Chicago's Progressive Alliance: Labor and the Bid for Public Streetcars (Hardback)Georg Leidenberger (author)
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By the turn of the twentieth century, Chicago, site of the Haymarket affair and the Pullman strike, had acquired a reputation as the bastion of labor unions. At the same time, Progressive-era Chicago was known as the laboratory of social reform-the city where muckraking journalists, college-trained professionals, and civic-minded millionaires worked together to rebuild the slums, improve sanitation, and eradicate political corruption. When union workers and middle-class reformers united, the combination of labor militancy and astute politics was truly a force to be reckoned with.
In ChicagoAEs Progressive Alliance, Leidenberger tells the story of the coalition of reformers and workers advocating municipal control of ChicagoAEs streetcars. Why streetcars? At the time, streetcars were the main mode of transportation for ChicagoAEs diverse population, so common interest certainly played a factor. Workers also shared the reformersAEideology, and issues surrounding streetcars encompassed a host of Progressive concerns: the debate over the extent of state power over private service enterprises, the crusade against corruption, and the uses and public nature of city spaces. Most important, the alliance embodied ProgressivismAEs central ideal-overcoming class conflict and defining the public interest.
By examining the allianceAEs formation, political tactics, and ultimate demise, Leidenberger offers new insights on the history of labor, class relations, and political culture in urban America. Dramatic photos of streetcars and of union laborers and their supporters accentuate this study of Progressivism in action. ChicagoAEs Progressive Alliance will appeal to those interested in American political history, labor history, urban history, and transportation history.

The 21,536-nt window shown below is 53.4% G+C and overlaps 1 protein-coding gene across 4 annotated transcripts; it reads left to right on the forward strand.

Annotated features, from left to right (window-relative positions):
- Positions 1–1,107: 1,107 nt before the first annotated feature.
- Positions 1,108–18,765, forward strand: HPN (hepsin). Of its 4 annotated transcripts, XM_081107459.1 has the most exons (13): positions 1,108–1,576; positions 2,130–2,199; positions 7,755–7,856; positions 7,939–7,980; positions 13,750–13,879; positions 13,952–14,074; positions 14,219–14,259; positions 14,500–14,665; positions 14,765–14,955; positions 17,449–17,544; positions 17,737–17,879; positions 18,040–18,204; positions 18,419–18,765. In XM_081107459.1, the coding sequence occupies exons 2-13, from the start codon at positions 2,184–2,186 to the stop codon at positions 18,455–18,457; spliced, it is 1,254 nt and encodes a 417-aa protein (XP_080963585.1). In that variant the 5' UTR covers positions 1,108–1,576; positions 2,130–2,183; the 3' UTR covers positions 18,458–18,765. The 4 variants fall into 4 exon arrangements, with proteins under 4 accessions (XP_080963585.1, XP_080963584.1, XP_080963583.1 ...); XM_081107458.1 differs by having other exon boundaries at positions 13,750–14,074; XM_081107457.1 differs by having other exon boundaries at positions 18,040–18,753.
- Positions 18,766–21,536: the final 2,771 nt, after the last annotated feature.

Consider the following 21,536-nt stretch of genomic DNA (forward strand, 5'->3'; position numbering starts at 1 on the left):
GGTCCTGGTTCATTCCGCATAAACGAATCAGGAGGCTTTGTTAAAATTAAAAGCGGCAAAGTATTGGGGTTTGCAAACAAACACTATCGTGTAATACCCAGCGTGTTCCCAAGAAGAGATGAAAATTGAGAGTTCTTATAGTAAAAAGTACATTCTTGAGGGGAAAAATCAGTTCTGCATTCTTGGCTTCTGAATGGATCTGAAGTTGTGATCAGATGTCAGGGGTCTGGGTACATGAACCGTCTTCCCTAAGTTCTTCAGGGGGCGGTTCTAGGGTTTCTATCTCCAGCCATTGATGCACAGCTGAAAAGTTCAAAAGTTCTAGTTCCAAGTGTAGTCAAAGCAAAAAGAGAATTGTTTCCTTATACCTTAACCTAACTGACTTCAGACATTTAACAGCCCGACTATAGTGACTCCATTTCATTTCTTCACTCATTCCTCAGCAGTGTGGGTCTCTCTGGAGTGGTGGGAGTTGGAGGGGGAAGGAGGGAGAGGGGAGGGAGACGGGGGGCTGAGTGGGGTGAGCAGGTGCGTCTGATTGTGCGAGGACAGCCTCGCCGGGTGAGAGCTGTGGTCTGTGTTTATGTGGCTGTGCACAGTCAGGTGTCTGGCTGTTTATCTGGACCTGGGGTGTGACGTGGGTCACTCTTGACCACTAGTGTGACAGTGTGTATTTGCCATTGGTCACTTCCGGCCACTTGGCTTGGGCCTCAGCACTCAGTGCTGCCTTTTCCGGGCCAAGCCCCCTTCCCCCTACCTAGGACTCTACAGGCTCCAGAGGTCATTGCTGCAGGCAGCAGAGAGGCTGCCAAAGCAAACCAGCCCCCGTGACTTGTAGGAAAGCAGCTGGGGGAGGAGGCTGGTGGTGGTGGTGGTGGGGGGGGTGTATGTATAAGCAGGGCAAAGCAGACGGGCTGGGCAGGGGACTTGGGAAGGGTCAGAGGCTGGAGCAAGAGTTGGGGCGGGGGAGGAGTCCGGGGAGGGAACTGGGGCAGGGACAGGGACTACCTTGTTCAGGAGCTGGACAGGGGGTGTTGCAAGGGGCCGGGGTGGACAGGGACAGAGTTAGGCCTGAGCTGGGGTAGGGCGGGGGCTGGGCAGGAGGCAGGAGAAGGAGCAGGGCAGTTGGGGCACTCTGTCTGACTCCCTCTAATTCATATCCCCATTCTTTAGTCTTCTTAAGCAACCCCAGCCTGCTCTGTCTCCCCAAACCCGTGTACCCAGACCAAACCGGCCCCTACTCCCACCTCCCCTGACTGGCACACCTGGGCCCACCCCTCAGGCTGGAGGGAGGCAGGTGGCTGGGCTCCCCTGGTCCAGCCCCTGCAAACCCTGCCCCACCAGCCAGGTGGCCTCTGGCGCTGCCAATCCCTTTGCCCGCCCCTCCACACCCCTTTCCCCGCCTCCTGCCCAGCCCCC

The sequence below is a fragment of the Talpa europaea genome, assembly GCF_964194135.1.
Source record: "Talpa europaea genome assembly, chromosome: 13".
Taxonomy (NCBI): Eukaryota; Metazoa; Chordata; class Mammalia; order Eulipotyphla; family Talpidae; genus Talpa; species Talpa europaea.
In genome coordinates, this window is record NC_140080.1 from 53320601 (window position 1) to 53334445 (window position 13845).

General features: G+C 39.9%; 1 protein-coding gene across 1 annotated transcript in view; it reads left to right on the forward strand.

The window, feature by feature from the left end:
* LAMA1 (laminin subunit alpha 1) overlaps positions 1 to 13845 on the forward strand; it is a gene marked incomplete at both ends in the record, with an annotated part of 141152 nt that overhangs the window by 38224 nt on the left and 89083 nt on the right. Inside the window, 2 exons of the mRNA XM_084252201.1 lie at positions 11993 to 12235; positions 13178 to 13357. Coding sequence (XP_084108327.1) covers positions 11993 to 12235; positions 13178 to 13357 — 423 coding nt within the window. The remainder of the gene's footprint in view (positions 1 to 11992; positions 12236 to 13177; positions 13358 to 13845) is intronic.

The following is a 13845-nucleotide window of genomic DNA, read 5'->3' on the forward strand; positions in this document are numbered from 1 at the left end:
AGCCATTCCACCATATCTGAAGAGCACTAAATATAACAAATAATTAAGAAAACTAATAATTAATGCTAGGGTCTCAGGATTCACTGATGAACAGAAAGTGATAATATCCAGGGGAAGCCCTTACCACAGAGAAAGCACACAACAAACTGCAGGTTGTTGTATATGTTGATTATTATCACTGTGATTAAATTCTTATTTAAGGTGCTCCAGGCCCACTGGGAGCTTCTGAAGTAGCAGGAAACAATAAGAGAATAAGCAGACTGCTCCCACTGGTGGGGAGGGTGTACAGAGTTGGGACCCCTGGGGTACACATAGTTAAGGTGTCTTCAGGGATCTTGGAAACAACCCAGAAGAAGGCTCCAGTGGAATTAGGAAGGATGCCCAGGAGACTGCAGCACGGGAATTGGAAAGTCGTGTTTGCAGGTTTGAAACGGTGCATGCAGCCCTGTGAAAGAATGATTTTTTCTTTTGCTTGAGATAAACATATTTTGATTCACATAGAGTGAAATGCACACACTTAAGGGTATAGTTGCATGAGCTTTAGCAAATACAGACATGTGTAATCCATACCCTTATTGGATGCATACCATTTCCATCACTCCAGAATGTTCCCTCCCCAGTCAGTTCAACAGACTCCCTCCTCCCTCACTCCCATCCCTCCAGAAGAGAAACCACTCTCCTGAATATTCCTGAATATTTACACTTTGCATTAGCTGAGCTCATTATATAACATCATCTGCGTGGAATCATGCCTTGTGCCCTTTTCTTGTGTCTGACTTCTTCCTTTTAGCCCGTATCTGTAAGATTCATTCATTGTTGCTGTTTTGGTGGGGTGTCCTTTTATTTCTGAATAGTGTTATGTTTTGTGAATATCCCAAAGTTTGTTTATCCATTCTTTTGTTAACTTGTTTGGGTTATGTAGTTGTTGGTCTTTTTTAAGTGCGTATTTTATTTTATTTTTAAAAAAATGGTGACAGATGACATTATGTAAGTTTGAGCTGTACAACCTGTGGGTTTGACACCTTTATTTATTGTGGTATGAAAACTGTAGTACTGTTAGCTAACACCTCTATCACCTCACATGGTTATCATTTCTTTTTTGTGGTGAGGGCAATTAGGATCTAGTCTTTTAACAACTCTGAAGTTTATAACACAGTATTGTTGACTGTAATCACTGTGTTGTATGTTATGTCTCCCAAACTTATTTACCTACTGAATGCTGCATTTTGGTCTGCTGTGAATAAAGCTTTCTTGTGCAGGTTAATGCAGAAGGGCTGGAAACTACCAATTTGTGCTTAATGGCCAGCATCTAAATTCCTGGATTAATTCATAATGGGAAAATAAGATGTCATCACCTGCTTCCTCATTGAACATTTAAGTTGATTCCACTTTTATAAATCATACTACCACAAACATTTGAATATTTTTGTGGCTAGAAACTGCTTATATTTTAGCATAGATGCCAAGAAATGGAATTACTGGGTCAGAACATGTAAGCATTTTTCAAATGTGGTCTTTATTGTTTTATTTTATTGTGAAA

Publisher: Cornell University Press
Number of pages: 210
Weight: 28 g
Dimensions: 229 x 152 x 21 mm
""Pioneering and well-researched. Leidenberger argues persuasively that Chicago workers, far from being more apolitical than their British or European counterparts, were at the heart of municipal reform politics during the Progressive era."-Urban History
"This is a very compelling story of Chicago labor and progressive politics. Leidenberger uses the struggle over urban transit to highlight shifting currents in the city's urban politics. Commendably, he gives Chicago's turn-of-the-century labor movement the central role it deserves in this drama."-H. Shelton Stromquist, University of Iowa
"Concise and clearly articulated, this argument successfully defends the notion that labor organizations had both power and public support, albeit briefly, for a broader vision of public policy."-American Historical Review"
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